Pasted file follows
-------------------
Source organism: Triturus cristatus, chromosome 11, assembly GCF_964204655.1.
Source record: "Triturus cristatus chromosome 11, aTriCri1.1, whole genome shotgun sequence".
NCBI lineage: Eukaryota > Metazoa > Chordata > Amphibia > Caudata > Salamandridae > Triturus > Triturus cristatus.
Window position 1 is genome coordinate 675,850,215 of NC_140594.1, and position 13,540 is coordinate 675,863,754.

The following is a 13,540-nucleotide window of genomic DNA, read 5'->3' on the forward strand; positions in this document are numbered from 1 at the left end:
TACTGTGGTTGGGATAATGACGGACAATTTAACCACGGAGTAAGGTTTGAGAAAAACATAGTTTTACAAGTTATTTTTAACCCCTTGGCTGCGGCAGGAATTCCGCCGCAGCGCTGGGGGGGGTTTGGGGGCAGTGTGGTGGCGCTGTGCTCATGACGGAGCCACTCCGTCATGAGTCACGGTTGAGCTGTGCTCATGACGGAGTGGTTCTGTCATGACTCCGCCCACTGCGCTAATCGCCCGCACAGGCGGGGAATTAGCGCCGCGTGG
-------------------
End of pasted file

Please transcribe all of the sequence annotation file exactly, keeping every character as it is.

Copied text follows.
Source organism: Triturus cristatus, chromosome 11, assembly GCF_964204655.1.
Source record: "Triturus cristatus chromosome 11, aTriCri1.1, whole genome shotgun sequence".
NCBI lineage: Eukaryota > Metazoa > Chordata > Amphibia > Caudata > Salamandridae > Triturus > Triturus cristatus.
Window position 1 is genome coordinate 675,850,215 of NC_140594.1, and position 13,540 is coordinate 675,863,754.

The following is a 13,540-nucleotide window of genomic DNA, read 5'->3' on the forward strand; positions in this document are numbered from 1 at the left end:
TACTGTGGTTGGGATAATGACGGACAATTTAACCACGGAGTAAGGTTTGAGAAAAACATAGTTTTACAAGTTATTTTTAACCCCTTGGCTGCGGCAGGAATTCCGCCGCAGCGCTGGGGGGGGTTTGGGGGCAGTGTGGTGGCGCTGTGCTCATGACGGAGCCACTCCGTCATGAGTCACGGTTGAGCTGTGCTCATGACGGAGTGGTTCTGTCATGACTCCGCCCACTGCGCTAATCGCCCGCACAGGCGGGGAATTAGCGCCGCGTGG